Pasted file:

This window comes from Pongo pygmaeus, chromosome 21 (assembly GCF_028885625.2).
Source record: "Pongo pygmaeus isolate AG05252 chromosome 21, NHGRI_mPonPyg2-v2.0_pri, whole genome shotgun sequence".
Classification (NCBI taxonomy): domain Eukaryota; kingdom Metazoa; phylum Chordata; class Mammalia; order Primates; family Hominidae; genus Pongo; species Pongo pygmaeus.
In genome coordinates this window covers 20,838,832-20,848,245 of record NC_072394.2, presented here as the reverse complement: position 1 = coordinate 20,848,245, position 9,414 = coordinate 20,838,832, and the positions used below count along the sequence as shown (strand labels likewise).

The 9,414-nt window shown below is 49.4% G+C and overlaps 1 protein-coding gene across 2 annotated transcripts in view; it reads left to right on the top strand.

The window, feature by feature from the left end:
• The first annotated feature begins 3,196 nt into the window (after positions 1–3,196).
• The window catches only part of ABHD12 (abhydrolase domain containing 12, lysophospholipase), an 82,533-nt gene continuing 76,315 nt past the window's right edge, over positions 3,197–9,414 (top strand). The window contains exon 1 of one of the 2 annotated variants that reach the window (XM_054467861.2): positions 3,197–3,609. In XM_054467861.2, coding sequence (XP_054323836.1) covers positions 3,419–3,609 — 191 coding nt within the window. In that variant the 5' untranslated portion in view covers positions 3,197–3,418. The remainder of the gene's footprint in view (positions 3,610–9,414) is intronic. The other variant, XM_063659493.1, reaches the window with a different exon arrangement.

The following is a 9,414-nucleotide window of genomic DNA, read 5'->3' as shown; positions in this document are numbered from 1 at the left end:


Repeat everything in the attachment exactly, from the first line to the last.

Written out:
This window comes from Pongo pygmaeus, chromosome 21 (assembly GCF_028885625.2).
Source record: "Pongo pygmaeus isolate AG05252 chromosome 21, NHGRI_mPonPyg2-v2.0_pri, whole genome shotgun sequence".
Classification (NCBI taxonomy): domain Eukaryota; kingdom Metazoa; phylum Chordata; class Mammalia; order Primates; family Hominidae; genus Pongo; species Pongo pygmaeus.
In genome coordinates this window covers 20,838,832-20,848,245 of record NC_072394.2, presented here as the reverse complement: position 1 = coordinate 20,848,245, position 9,414 = coordinate 20,838,832, and the positions used below count along the sequence as shown (strand labels likewise).

The 9,414-nt window shown below is 49.4% G+C and overlaps 1 protein-coding gene across 2 annotated transcripts in view; it reads left to right on the top strand.

The window, feature by feature from the left end:
• The first annotated feature begins 3,196 nt into the window (after positions 1–3,196).
• The window catches only part of ABHD12 (abhydrolase domain containing 12, lysophospholipase), an 82,533-nt gene continuing 76,315 nt past the window's right edge, over positions 3,197–9,414 (top strand). The window contains exon 1 of one of the 2 annotated variants that reach the window (XM_054467861.2): positions 3,197–3,609. In XM_054467861.2, coding sequence (XP_054323836.1) covers positions 3,419–3,609 — 191 coding nt within the window. In that variant the 5' untranslated portion in view covers positions 3,197–3,418. The remainder of the gene's footprint in view (positions 3,610–9,414) is intronic. The other variant, XM_063659493.1, reaches the window with a different exon arrangement.

The following is a 9,414-nucleotide window of genomic DNA, read 5'->3' as shown; positions in this document are numbered from 1 at the left end: